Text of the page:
“Defamation” allows audience to vote on racial justice

%22Defamation%22+allows+audience+to+vote+on+racial+justice

Joe Kendall

by Allyson Myers, Staff Writer

One SDSU and Professional Studies and Fine Arts Civil Core hosted a play aimed at sparking discussion about race, gender, class and religion, and how they interact in the American justice system.

The play, called “Defamation,” was hosted at Templo Mayor on Feb. 14, and aimed to bring together students who may not typically interact to explore issues surrounding diversity, according to the organization’s web page.

“Defamation” is in its seventh year of touring, and has been seen by over 50,000 people, according to Managing Director and actress Kimm Beavers.

The play centered around a defamation suit, filed by an African American woman against a white Jewish man. The show was interactive, and the audience served as the “jury” and discussed and voted on who should win the case.

The topic of racism was prominent throughout the play. Regina Wade, played by Risha Tanae Hill, discussed her perception that she was treated differently by employers because of the color of her skin.

“I am especially proud because I am black,” Woods said. “Everyone is born into a situation. Being black is quite a situation.”

The actors were put against a projector screen displaying an image of Lady Justice holding scales, evoking the aphorism, “justice is blind.”

The jury decision ruled in favor of the the white male character, Mr. Golden, who was played by Brian Rabinowitz.

During the discussion following the show, audience members shared their reactions.

“One of the things that struck me most was one of the things they said which was, ‘race is an artificial construct,’” PSFA Civil Core president Brandon Lim said.

Beavers asked questions and directed the discussion from onstage.

“Is it possible to take our feelings out of making a decision?” she said. “Can we really take race out of the equation, with as much as it permeates our society?”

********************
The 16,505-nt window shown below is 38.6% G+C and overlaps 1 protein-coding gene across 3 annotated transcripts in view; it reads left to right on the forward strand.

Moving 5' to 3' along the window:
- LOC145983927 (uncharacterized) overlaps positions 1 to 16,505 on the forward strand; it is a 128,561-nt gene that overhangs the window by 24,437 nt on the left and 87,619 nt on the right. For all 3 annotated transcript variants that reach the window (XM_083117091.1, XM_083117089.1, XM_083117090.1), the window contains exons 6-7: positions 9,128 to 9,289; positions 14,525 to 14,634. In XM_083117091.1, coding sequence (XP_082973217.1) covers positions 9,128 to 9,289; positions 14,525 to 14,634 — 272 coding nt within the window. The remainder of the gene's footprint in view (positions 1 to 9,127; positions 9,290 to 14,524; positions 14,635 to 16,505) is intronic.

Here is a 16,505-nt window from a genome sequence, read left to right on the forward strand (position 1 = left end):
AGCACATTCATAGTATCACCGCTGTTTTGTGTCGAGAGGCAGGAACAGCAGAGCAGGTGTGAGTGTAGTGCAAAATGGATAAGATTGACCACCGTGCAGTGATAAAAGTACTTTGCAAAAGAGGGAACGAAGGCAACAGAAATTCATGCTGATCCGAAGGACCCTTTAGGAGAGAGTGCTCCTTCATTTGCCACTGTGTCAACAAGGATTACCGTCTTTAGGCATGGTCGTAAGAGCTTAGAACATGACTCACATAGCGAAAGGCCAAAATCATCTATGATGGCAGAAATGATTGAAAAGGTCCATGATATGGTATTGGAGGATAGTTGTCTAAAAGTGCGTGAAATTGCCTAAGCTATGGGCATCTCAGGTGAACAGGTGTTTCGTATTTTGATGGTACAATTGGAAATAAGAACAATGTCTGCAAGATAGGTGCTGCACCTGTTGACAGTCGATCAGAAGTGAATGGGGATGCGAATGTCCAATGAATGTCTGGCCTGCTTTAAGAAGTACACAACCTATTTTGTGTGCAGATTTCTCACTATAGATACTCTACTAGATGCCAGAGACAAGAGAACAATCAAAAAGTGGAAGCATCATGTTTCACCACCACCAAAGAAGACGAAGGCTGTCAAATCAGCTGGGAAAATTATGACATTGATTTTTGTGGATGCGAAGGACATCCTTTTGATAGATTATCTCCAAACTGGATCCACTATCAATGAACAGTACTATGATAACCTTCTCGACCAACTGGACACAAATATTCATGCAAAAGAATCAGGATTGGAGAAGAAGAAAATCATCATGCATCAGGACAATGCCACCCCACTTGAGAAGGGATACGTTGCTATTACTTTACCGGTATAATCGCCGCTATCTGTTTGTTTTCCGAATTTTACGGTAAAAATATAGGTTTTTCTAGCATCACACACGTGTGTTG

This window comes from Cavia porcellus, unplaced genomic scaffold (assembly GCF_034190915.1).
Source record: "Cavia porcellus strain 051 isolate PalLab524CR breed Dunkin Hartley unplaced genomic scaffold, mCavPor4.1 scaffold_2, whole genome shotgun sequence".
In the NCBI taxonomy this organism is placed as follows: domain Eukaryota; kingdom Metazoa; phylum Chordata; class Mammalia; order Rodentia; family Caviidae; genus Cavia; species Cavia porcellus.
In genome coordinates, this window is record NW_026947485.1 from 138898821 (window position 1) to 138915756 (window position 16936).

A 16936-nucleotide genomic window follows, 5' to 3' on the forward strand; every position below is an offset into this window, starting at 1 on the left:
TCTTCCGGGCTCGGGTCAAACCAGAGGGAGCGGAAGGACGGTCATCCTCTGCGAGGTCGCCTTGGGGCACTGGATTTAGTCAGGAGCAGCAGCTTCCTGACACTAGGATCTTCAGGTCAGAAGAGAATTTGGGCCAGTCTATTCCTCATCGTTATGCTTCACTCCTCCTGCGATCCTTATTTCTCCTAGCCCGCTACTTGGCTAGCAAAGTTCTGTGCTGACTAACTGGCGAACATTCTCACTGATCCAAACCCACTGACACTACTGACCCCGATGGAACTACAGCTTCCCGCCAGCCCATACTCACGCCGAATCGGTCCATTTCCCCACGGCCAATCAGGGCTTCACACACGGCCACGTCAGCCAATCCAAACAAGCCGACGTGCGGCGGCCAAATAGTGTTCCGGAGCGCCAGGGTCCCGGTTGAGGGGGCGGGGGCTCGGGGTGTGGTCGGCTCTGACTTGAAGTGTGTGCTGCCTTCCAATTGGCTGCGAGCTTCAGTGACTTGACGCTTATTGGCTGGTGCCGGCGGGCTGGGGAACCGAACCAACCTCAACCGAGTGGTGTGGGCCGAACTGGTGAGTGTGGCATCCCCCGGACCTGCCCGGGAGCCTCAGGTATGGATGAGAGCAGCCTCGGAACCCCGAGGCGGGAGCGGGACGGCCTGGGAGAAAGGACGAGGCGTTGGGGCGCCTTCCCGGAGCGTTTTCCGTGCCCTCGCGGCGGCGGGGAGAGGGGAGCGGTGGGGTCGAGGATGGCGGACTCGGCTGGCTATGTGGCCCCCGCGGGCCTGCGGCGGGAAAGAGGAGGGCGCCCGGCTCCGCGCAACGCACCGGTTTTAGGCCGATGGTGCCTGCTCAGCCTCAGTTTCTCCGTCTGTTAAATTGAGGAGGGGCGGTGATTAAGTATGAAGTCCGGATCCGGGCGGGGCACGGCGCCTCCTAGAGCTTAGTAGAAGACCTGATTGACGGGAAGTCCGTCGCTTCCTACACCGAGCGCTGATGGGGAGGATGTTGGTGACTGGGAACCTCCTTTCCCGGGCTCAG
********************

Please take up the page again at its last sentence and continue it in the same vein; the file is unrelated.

One audience member, counseling and social change junior Dominiko Villa, said that the jury’s decision may have been different if Golden’s lawyer had been a white woman. Beavers, who played Golden’s lawyer, is African American. Villa said the questions Beavers asked Woods might only be acceptable because both women are black.

Another audience member supported this argument.

“Because you’re a black woman, I can assume that you’ve had or likely had similar experiences,” biology sophomore Yaa Mensah-Bonsu said. “If you were white, I would have been so irritated.”

Anthropology junior Tiyana Dorsey agreed that race still affects the process of the justice system.

“We’re still a long way from race being not being a factor, if it could ever not be a factor,” Dorsey said.

Defamation playwright Todd Logan said audiences are generally appreciative of the discussions sparked by the play.

“The feedback that we get is that people do appreciate having the opportunity to have these conversations,” he said.

Correction: A previous article of this version stated the actor and actress who played Arthur Golden and Regina Wade in “Defamation” were Eugene Woods and Tom Hickey. Brian Rabinowitz and Risha Tanae Hill were the actors in the play this year.

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